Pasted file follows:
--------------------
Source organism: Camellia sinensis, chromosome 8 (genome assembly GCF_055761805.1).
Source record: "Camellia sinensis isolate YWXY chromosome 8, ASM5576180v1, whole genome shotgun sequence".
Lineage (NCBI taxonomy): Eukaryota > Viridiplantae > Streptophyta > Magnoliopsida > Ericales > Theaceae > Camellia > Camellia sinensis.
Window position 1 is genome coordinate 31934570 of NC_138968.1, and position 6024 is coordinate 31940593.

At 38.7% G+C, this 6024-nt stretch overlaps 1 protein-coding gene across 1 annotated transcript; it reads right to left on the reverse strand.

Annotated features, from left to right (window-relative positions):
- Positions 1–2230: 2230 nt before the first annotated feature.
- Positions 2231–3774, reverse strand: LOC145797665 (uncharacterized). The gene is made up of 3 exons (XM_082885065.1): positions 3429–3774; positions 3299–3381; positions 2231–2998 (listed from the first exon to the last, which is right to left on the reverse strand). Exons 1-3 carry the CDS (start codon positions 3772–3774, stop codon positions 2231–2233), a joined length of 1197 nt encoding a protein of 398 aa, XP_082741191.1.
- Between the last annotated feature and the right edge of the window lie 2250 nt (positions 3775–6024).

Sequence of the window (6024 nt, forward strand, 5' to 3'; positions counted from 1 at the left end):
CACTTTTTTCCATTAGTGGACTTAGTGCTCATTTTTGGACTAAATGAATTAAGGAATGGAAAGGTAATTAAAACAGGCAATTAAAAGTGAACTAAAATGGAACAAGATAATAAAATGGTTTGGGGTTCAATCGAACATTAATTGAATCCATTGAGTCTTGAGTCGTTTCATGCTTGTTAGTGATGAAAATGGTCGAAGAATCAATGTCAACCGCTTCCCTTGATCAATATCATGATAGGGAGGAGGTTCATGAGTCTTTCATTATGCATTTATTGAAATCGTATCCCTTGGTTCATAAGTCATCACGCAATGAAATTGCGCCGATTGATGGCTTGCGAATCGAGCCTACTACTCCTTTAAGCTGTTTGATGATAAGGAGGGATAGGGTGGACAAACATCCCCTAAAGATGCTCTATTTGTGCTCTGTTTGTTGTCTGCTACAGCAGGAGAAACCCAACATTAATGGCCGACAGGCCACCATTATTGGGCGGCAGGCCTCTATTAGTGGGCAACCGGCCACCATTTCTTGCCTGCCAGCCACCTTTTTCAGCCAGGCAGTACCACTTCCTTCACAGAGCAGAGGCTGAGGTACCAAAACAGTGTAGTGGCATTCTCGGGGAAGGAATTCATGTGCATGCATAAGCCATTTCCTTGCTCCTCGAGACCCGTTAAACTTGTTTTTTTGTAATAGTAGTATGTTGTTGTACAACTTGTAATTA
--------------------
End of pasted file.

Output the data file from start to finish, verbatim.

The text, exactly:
Source organism: Camellia sinensis, chromosome 8 (genome assembly GCF_055761805.1).
Source record: "Camellia sinensis isolate YWXY chromosome 8, ASM5576180v1, whole genome shotgun sequence".
Lineage (NCBI taxonomy): Eukaryota > Viridiplantae > Streptophyta > Magnoliopsida > Ericales > Theaceae > Camellia > Camellia sinensis.
Window position 1 is genome coordinate 31934570 of NC_138968.1, and position 6024 is coordinate 31940593.

At 38.7% G+C, this 6024-nt stretch overlaps 1 protein-coding gene across 1 annotated transcript; it reads right to left on the reverse strand.

Annotated features, from left to right (window-relative positions):
- Positions 1–2230: 2230 nt before the first annotated feature.
- Positions 2231–3774, reverse strand: LOC145797665 (uncharacterized). The gene is made up of 3 exons (XM_082885065.1): positions 3429–3774; positions 3299–3381; positions 2231–2998 (listed from the first exon to the last, which is right to left on the reverse strand). Exons 1-3 carry the CDS (start codon positions 3772–3774, stop codon positions 2231–2233), a joined length of 1197 nt encoding a protein of 398 aa, XP_082741191.1.
- Between the last annotated feature and the right edge of the window lie 2250 nt (positions 3775–6024).

Sequence of the window (6024 nt, forward strand, 5' to 3'; positions counted from 1 at the left end):
CACTTTTTTCCATTAGTGGACTTAGTGCTCATTTTTGGACTAAATGAATTAAGGAATGGAAAGGTAATTAAAACAGGCAATTAAAAGTGAACTAAAATGGAACAAGATAATAAAATGGTTTGGGGTTCAATCGAACATTAATTGAATCCATTGAGTCTTGAGTCGTTTCATGCTTGTTAGTGATGAAAATGGTCGAAGAATCAATGTCAACCGCTTCCCTTGATCAATATCATGATAGGGAGGAGGTTCATGAGTCTTTCATTATGCATTTATTGAAATCGTATCCCTTGGTTCATAAGTCATCACGCAATGAAATTGCGCCGATTGATGGCTTGCGAATCGAGCCTACTACTCCTTTAAGCTGTTTGATGATAAGGAGGGATAGGGTGGACAAACATCCCCTAAAGATGCTCTATTTGTGCTCTGTTTGTTGTCTGCTACAGCAGGAGAAACCCAACATTAATGGCCGACAGGCCACCATTATTGGGCGGCAGGCCTCTATTAGTGGGCAACCGGCCACCATTTCTTGCCTGCCAGCCACCTTTTTCAGCCAGGCAGTACCACTTCCTTCACAGAGCAGAGGCTGAGGTACCAAAACAGTGTAGTGGCATTCTCGGGGAAGGAATTCATGTGCATGCATAAGCCATTTCCTTGCTCCTCGAGACCCGTTAAACTTGTTTTTTTGTAATAGTAGTATGTTGTTGTACAACTTGTAATTA